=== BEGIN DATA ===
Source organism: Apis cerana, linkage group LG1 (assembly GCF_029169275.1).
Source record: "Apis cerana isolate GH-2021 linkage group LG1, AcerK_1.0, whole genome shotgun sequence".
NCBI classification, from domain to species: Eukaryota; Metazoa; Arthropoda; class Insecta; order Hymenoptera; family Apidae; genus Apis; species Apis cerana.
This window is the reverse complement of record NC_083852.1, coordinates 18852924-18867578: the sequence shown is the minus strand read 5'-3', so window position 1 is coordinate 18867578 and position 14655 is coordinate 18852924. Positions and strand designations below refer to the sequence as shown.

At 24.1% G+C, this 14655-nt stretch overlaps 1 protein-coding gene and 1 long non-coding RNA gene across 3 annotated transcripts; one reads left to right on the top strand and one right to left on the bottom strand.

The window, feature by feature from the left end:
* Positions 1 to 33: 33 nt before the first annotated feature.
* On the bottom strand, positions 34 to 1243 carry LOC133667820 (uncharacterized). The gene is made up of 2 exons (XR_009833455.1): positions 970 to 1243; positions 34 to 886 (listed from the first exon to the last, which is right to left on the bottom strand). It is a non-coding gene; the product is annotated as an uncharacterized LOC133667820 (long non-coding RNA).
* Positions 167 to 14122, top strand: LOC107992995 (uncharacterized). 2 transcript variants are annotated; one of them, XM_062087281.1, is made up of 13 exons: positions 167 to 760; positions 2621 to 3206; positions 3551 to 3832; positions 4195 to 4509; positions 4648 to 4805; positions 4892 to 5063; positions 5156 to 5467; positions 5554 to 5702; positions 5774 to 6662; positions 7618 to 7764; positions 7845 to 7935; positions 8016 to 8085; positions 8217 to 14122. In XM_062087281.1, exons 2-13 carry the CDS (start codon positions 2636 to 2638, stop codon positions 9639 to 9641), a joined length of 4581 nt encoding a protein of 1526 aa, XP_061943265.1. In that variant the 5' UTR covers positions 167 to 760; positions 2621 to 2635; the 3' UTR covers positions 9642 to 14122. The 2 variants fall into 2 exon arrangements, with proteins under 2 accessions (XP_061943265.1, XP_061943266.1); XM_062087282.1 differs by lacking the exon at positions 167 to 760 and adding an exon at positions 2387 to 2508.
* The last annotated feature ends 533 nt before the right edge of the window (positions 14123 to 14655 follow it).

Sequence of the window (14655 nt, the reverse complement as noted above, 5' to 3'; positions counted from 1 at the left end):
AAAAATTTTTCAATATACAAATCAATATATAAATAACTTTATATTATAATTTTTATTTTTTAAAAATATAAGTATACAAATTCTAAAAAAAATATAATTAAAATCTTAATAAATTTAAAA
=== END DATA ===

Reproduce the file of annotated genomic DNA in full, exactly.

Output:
Source organism: Apis cerana, linkage group LG1 (assembly GCF_029169275.1).
Source record: "Apis cerana isolate GH-2021 linkage group LG1, AcerK_1.0, whole genome shotgun sequence".
NCBI classification, from domain to species: Eukaryota; Metazoa; Arthropoda; class Insecta; order Hymenoptera; family Apidae; genus Apis; species Apis cerana.
This window is the reverse complement of record NC_083852.1, coordinates 18852924-18867578: the sequence shown is the minus strand read 5'-3', so window position 1 is coordinate 18867578 and position 14655 is coordinate 18852924. Positions and strand designations below refer to the sequence as shown.

At 24.1% G+C, this 14655-nt stretch overlaps 1 protein-coding gene and 1 long non-coding RNA gene across 3 annotated transcripts; one reads left to right on the top strand and one right to left on the bottom strand.

The window, feature by feature from the left end:
* Positions 1 to 33: 33 nt before the first annotated feature.
* On the bottom strand, positions 34 to 1243 carry LOC133667820 (uncharacterized). The gene is made up of 2 exons (XR_009833455.1): positions 970 to 1243; positions 34 to 886 (listed from the first exon to the last, which is right to left on the bottom strand). It is a non-coding gene; the product is annotated as an uncharacterized LOC133667820 (long non-coding RNA).
* Positions 167 to 14122, top strand: LOC107992995 (uncharacterized). 2 transcript variants are annotated; one of them, XM_062087281.1, is made up of 13 exons: positions 167 to 760; positions 2621 to 3206; positions 3551 to 3832; positions 4195 to 4509; positions 4648 to 4805; positions 4892 to 5063; positions 5156 to 5467; positions 5554 to 5702; positions 5774 to 6662; positions 7618 to 7764; positions 7845 to 7935; positions 8016 to 8085; positions 8217 to 14122. In XM_062087281.1, exons 2-13 carry the CDS (start codon positions 2636 to 2638, stop codon positions 9639 to 9641), a joined length of 4581 nt encoding a protein of 1526 aa, XP_061943265.1. In that variant the 5' UTR covers positions 167 to 760; positions 2621 to 2635; the 3' UTR covers positions 9642 to 14122. The 2 variants fall into 2 exon arrangements, with proteins under 2 accessions (XP_061943265.1, XP_061943266.1); XM_062087282.1 differs by lacking the exon at positions 167 to 760 and adding an exon at positions 2387 to 2508.
* The last annotated feature ends 533 nt before the right edge of the window (positions 14123 to 14655 follow it).

Sequence of the window (14655 nt, the reverse complement as noted above, 5' to 3'; positions counted from 1 at the left end):
AAAAATTTTTCAATATACAAATCAATATATAAATAACTTTATATTATAATTTTTATTTTTTAAAAATATAAGTATACAAATTCTAAAAAAAATATAATTAAAATCTTAATAAATTTAAAA